World Spirometry Day 2012 is Ready, Set, Go!
The Forum of International Respiratory Societies (FIRS: ACCP, ALAT, APSR, ATS, ERS, PATS and the Union) have been working hard across the world to encourage their members to hold and support spirometry testing and training events before and on World Spirometry Day (June 27, 2012; www.wsd2012.org) as well as beyond in the run up to the Olympics. This unprecedented global effort is one of the ways that FIRS can achieve one of its aims: to promote advocacy in matters of global respiratory health.
Going for Gold
The concept behind this year's activities is to use the Olympics as an inspiration to get people interested in spirometry testing and to educate them about their lung health and its importance for a healthy and active life. It also aims to ensure that people with lung disease feel that they can keep moving and keep active to ensure that they have fulfilled lives with optimal lung health.
Physical activity needs to be supported in the general population as well as via rehabilitation and regular training programmes for people with lung conditions. Over a 25-year period, lung function decline has been shown to be inversely related to levels of physical activity  and, while several studies have shown that increased levels of physical activity in patients with chronic obstructive pulmonary disease, asthma, cystic fibrosis and restrictive lung disease result in decreased morbidity of each disease, more research is needed in this area [2–5]. Unfortunately, many individuals with lung disease tend to exercise less as they have fears about dyspnoea and fatigue, and these patients need to be supported, encouraged and educated about the benefits of exercise.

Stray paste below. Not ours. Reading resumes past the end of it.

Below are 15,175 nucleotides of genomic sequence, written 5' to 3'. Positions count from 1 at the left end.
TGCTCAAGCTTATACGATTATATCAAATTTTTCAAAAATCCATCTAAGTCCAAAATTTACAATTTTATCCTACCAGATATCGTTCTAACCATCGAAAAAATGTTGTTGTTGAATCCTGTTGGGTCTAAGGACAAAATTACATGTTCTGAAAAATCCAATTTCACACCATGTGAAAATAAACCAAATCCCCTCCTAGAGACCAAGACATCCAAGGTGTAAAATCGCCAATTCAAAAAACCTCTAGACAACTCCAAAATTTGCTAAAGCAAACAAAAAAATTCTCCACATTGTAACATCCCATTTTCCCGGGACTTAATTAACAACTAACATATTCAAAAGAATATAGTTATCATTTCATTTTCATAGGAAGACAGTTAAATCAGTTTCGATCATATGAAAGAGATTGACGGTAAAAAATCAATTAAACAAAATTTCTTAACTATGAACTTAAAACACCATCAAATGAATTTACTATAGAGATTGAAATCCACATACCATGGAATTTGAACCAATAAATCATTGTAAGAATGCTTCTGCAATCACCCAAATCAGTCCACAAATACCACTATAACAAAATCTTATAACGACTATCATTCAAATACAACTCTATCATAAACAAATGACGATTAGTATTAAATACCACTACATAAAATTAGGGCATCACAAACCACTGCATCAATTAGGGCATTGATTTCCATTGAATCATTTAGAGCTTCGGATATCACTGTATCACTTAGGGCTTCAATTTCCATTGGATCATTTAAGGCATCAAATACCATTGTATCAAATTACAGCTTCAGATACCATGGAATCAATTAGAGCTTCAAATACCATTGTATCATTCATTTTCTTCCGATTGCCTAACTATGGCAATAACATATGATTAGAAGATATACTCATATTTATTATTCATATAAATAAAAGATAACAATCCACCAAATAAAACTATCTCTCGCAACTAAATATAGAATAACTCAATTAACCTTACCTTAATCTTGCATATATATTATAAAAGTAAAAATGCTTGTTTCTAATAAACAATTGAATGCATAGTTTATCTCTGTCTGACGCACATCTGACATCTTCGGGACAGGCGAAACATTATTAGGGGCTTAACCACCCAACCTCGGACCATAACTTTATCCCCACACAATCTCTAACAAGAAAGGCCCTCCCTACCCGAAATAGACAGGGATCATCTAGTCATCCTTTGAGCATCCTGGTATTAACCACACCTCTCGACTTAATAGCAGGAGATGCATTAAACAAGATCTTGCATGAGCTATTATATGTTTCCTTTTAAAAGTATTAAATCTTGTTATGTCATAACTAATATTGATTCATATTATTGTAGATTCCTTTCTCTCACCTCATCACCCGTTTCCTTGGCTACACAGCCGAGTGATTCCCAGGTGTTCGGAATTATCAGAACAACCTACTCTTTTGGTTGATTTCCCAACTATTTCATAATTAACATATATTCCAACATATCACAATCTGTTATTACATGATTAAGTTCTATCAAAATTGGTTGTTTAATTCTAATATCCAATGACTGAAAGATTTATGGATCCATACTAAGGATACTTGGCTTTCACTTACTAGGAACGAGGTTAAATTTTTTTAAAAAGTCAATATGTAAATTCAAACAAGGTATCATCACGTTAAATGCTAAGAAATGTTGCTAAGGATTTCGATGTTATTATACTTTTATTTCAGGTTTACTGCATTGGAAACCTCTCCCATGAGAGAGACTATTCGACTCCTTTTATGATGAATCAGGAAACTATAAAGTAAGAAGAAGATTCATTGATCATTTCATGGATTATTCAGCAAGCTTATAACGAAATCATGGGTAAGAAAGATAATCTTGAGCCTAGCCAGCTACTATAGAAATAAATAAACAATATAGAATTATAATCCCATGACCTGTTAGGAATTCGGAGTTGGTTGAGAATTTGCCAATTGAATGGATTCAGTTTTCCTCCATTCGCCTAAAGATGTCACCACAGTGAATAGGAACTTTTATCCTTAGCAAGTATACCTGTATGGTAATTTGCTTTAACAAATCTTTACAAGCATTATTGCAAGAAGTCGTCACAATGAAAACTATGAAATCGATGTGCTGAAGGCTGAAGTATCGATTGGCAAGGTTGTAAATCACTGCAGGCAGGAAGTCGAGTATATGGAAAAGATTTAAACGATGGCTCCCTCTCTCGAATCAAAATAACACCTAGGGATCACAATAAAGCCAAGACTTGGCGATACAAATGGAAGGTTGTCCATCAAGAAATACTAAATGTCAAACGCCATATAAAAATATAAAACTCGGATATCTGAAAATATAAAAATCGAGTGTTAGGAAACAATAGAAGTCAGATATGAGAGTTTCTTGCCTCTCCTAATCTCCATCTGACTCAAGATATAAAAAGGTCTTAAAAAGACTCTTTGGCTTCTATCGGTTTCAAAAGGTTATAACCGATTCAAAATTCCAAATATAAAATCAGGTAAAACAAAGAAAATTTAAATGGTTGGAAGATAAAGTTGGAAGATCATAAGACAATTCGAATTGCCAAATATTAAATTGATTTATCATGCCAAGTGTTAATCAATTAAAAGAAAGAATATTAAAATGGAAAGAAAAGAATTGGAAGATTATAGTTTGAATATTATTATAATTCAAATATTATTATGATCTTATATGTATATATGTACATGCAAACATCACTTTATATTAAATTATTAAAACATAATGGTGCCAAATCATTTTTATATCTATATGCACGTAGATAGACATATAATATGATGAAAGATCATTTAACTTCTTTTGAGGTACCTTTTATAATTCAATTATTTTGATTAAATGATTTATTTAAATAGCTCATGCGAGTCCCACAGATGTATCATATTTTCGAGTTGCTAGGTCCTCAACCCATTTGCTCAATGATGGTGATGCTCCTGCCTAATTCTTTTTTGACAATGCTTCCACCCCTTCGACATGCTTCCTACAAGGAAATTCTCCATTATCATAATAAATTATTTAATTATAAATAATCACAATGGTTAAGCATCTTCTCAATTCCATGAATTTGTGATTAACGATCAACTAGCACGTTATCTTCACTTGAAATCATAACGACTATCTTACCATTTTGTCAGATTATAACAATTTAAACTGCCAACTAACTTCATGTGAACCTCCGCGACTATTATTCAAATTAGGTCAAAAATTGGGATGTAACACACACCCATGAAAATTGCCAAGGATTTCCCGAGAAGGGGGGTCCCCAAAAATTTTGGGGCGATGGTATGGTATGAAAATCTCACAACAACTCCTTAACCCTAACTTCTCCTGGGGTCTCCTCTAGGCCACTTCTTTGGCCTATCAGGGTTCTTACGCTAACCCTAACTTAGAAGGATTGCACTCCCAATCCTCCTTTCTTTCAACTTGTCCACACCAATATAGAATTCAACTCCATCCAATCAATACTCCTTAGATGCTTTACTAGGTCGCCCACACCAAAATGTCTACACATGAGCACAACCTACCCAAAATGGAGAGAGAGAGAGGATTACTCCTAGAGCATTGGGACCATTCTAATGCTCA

As part of the WSD2012 campaign we have looked for and found some inspirational people from across the world living with a range of lung conditions who have managed to run marathons, do martial arts, kayak, play rugby, swim, dance and cycle. One of the key messages to come from the lung champions is the need to know your lung health, monitor your lung health and adhere to your treatment regime.
Lung champion: Josh Llewellyn-Jones, Cardiff, Wales
Having been given a 10% chance of living on my day of birth, I have been very conscious of keeping my lungs in the best condition possible to fight off the main symptom of cystic fibrosis: thick sticky mucus clogging up the airways. All my life I have pushed myself hard in all sporting activity, captaining rugby, football and cross country teams at school.
When I was 17, I was the first CF sufferer to climb Mt Kilimanjaro and at the summit fought a boxing match with the European heavyweight champion, Scott Welch, stripped to the waist and at minus 15°C.
We raised £120,000 then and, with other events I have undertaken, I have raised £500,000 so far for the CF Trust. In September this year I will be attempting a 24 hr nonstop exercise challenge to inspire other CF sufferers around the world that exercise can only do them good and is one of the very best treatments for CF and lung disease. See www.24hrs4cf.com. You must push yourself to the limit, never lose hope and never give up. Read more at www.wsd2012.org/lungchampions
Making the message heard
These key messages from the lung champions form the basis of the media campaign which will be run to coincide with testing around the world. This campaign will seek to dispel some of the myths about lung disease and advocate for people to be aware of their lung health, and appreciate and care for their lungs through regular exercise as their condition allows. Do the general public know that you can still be an Olympic athlete if you have asthma? Haile Gebrselaisse, Paula Radcliffe and Olaf Tufte are all examples of Olympic athletes who turned to sport to help manage their asthma. Through adherence to regular treatment or therapy and knowing their lung health they have managed to succeed at the highest level.